For Maryam, family is everything. She is a dedicated mother who has worked hard to raise her son, 13-year- old Mazyar (not his real name), who enjoys going to school and playing sports.
There are few other joys in life for Maryam and Mazyar, whose family has not always been this small. Maryam embarked on a life-changing journey 10 years ago, seeking the safety of Australian shores and looking to give Mazyar a better life.
‘You have a life and a family, but one day you pack your life in a suitcase and go,’ she recalls her journey to Australia.
Maryam and her son spent three months in immigration detention on Christmas Island before the government deemed them eligible for a protection visa. But instead of being granted permanent protection, they received temporary protection visas. Her visa excluded the right to apply for her family to join her in the safety of Australia.
‘In my worst nightmares I would not have imagined that I would go through all of this alone, but I have,’ Maryam recalls the past decade of her life raising Mazyar.
In all this time, Maryam had difficulty applying for permanent jobs, getting a mortgage, or doing anything that requires the certainty of permanent life in Australia. ‘You can’t feel that you’re part of the community. You feel you’re being discriminated if you don’t have a permanent residency or citizenship because you can’t even apply for the job.’
Maryam and her son were amongst the more than 19,000 people who were granted Temporary Protection Visas (TPV) or Safe Haven Enterprise Visas (SHEV) that
denied people family reunion. The result was mental anguish and psychological harm to thousands who had to live in uncertainty and isolation. It was not any easier on their families, who have had to live in danger overseas.
Middle-aged people grew old without watching their children grow into adolescence and adulthood, and children grew up without their parents or other family members. On separate sides of the world, families lived in danger, uncertainty, and anguish.
Mazyar missed out on playing with his cousins and being around his aunts, uncles and grandparents. A decade of separation in time and space is just too long for a 13-year- old to hold onto whatever memories he had or sustain affectionate relationships.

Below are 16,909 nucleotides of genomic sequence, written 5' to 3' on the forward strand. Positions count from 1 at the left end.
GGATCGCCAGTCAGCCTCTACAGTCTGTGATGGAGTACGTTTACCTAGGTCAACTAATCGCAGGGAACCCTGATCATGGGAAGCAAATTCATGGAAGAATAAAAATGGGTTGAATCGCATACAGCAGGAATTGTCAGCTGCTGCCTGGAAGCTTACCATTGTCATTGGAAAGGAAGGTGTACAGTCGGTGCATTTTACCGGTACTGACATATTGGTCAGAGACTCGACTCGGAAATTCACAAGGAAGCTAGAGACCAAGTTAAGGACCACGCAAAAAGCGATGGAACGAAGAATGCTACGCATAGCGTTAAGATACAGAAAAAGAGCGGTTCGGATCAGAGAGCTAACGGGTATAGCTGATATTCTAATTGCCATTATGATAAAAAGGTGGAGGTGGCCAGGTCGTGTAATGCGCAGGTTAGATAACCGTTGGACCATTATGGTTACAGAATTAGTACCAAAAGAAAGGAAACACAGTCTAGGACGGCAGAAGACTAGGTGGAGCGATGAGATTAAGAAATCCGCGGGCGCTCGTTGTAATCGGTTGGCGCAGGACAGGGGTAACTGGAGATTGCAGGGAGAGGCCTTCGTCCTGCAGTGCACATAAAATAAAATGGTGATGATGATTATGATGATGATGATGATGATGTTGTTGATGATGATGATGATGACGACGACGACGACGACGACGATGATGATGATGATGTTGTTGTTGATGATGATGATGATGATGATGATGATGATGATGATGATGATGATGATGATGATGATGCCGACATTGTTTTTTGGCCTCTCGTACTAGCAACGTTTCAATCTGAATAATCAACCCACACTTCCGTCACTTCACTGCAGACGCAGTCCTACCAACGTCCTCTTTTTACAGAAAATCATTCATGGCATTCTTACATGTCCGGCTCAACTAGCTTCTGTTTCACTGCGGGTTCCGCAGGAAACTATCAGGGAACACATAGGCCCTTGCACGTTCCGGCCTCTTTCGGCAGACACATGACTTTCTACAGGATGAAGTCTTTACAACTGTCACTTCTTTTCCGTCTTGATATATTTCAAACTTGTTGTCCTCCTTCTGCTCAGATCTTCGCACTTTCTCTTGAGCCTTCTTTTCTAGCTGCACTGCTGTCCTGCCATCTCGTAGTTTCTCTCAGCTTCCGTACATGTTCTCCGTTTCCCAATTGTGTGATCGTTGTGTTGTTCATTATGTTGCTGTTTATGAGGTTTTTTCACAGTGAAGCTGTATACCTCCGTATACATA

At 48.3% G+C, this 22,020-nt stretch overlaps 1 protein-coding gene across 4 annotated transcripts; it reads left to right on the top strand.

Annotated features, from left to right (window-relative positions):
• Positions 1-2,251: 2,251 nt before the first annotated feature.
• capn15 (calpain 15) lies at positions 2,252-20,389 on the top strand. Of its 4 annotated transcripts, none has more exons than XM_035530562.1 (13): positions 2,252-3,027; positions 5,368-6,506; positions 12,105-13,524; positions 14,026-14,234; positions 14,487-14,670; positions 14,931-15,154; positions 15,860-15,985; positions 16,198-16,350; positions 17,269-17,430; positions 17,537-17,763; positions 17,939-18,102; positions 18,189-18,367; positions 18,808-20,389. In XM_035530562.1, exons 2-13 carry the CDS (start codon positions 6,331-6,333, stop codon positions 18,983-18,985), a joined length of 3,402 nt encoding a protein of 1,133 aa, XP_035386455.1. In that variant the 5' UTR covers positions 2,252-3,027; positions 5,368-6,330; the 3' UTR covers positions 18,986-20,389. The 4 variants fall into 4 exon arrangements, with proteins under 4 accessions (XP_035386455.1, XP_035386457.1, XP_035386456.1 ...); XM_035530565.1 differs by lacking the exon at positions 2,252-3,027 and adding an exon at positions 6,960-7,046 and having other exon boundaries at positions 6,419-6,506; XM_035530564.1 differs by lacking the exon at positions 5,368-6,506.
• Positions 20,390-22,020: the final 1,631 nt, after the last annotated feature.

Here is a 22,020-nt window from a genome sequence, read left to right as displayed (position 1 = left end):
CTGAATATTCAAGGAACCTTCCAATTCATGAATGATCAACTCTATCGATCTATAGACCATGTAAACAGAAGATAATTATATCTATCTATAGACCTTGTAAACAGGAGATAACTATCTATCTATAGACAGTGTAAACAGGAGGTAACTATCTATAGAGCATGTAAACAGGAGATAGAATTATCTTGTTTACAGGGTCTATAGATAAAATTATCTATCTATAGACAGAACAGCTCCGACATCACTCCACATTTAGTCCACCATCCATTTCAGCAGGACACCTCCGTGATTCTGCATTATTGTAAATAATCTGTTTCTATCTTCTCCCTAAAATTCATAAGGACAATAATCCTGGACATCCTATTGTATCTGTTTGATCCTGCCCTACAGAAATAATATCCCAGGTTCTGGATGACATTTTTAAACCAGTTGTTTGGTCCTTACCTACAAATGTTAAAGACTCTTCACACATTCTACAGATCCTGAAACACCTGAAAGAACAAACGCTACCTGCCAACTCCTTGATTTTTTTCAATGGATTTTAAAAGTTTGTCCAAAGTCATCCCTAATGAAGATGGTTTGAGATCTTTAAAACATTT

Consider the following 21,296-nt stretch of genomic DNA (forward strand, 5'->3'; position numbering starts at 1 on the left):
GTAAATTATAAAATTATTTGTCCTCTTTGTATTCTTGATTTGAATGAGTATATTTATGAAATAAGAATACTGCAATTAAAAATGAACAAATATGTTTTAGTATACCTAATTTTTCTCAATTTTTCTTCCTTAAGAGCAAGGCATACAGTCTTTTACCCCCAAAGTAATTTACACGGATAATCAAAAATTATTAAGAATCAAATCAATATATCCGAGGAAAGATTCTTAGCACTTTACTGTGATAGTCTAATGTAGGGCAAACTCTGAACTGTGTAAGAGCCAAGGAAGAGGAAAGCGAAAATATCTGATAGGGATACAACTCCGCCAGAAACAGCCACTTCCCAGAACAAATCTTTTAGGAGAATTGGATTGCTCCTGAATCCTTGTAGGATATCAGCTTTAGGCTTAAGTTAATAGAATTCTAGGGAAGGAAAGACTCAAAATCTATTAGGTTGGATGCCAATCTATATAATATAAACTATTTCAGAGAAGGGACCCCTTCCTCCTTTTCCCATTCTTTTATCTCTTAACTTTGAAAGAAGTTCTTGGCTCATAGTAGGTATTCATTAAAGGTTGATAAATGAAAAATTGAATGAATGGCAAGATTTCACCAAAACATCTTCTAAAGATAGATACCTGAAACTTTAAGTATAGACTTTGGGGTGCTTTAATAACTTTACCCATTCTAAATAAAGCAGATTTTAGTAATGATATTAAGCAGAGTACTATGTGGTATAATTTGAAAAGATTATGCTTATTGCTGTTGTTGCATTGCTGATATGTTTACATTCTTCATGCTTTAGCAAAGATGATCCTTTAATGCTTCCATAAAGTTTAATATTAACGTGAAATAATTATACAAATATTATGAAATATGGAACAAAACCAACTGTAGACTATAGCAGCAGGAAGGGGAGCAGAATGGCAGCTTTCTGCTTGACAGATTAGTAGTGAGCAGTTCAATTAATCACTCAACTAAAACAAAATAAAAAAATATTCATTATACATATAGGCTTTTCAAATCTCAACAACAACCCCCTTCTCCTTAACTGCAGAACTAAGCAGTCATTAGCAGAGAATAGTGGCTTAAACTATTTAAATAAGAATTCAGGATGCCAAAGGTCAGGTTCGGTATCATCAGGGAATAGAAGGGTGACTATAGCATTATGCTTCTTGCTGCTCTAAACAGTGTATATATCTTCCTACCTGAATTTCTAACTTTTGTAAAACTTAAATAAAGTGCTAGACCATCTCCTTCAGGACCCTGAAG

‘Sometimes he’s shy to talk to them,’ Maryam describes Mazyar’s relationship with his family in Iran. ‘He doesn’t even know who his family are…he can’t even remember any face.’
But good news came last February when the government announced that TPV and SHEV visa holders like Maryam will be granted permanent visas and allowed to apply for family reunion. It was welcome news for Maryam and thousands of others who had lived in uncertainty. They could now plan their lives, apply for permanent jobs, and think about mortgages.
All of it was good – it was the start of healing decade- long scars. But it left unaddressed an important source of pain for people on temporary visas: they are still a long time away from reunion with their loved ones because the Government did not provide for expedited pathways for family reunion.
The complication is both related to cost and time. TPV and SHEV holders who become permanent residents cannot apply for family reunion using the humanitarian pathway, which is free. The regular family pathway is not just costly – visa applications for a partner are $8,085 and for each adult child $4,045 – they can also take years to process.
As a result, families like Maryam’s must pay thousands of dollars in visa application fees and could still wait for years before seeing their loved ones. Some will struggle to pay the fees, others will suffer through the
additional years of separation – many will struggle with both.
JRS Australia has been advocating for expedited and affordable family reunion pathways in light of the decade of separation that Australia has forced TPV and SHEV holders to endure.
‘I tried to put all the pressure on me so that Mazyar doesn’t feel like he’s being discriminated, that we cannot have things that others can,’ Maryam said. ‘We never went on a holiday. All I did was to try to pay the bills.’
Maryam and Mazyar have shown extraordinary strength and resilience despite many difficult years. ‘Even though it has been a very challenging journey, it made me a different person: tough but broken.’
Expedited and affordable family reunion pathways can help heal past scars, make families whole again and give them a fair start as new Australian permanent residents. And JRS will continue to fight for fairness and justice for these families.